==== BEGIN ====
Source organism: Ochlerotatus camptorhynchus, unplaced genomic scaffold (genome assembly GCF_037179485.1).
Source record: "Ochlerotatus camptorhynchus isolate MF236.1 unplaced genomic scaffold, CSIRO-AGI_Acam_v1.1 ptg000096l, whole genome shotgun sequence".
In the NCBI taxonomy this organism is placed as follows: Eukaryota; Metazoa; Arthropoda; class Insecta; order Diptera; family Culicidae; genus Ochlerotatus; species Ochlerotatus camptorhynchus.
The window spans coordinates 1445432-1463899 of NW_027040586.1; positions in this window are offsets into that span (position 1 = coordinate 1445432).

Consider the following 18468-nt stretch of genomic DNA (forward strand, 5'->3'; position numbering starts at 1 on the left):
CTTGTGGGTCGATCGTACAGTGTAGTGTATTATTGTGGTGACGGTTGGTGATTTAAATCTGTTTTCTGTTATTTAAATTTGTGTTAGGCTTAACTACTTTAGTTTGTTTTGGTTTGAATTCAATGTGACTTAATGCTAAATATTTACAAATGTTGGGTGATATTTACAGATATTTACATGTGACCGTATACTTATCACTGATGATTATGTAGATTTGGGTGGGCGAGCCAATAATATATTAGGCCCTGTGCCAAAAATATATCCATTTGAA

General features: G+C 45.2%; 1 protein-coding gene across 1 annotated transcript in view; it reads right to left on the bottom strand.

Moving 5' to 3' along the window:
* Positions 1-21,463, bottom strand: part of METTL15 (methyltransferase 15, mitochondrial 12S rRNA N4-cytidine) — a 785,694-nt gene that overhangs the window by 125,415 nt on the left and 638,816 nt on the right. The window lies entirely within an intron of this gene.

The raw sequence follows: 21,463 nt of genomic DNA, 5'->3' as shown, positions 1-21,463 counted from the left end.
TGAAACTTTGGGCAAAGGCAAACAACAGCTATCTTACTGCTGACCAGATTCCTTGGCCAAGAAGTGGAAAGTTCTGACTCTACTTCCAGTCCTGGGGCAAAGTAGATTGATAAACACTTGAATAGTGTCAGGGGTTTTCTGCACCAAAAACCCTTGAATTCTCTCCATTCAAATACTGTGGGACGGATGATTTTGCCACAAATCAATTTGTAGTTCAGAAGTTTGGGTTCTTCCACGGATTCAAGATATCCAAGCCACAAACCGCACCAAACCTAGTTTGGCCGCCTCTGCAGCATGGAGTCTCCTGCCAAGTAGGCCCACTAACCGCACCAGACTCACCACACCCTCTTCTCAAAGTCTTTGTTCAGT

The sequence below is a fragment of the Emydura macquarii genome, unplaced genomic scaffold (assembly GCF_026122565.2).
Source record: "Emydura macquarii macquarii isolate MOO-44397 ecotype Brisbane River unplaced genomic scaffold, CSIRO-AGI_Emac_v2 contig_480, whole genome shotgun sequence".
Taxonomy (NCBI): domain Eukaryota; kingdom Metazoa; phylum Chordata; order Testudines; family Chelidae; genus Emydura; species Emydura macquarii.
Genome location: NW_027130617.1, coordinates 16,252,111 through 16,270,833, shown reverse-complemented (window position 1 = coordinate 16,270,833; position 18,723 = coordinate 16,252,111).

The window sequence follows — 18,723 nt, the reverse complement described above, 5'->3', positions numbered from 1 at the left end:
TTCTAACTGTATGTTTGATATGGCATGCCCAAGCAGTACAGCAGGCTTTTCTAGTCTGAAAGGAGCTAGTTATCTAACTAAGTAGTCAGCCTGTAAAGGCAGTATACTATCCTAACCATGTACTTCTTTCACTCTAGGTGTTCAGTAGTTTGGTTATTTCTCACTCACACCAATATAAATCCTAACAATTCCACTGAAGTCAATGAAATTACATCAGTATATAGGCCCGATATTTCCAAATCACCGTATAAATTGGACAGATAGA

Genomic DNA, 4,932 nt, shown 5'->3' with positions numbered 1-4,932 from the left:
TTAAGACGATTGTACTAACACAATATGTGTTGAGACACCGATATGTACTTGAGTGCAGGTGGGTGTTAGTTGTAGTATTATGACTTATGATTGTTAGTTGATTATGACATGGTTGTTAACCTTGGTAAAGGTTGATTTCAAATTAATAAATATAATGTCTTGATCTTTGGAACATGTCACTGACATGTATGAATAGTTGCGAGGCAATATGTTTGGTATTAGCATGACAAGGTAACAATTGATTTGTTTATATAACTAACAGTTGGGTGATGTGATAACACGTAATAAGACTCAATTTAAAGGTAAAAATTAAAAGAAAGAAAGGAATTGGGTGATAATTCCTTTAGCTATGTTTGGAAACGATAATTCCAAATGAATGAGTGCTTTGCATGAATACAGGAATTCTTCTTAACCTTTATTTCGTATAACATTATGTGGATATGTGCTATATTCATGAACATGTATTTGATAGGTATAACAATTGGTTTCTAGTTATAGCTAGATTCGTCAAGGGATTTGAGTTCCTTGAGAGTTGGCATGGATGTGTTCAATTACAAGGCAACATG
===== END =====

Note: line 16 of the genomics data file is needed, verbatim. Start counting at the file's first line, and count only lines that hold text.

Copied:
The window sequence follows — 18,723 nt, the reverse complement described above, 5'->3', positions numbered from 1 at the left end: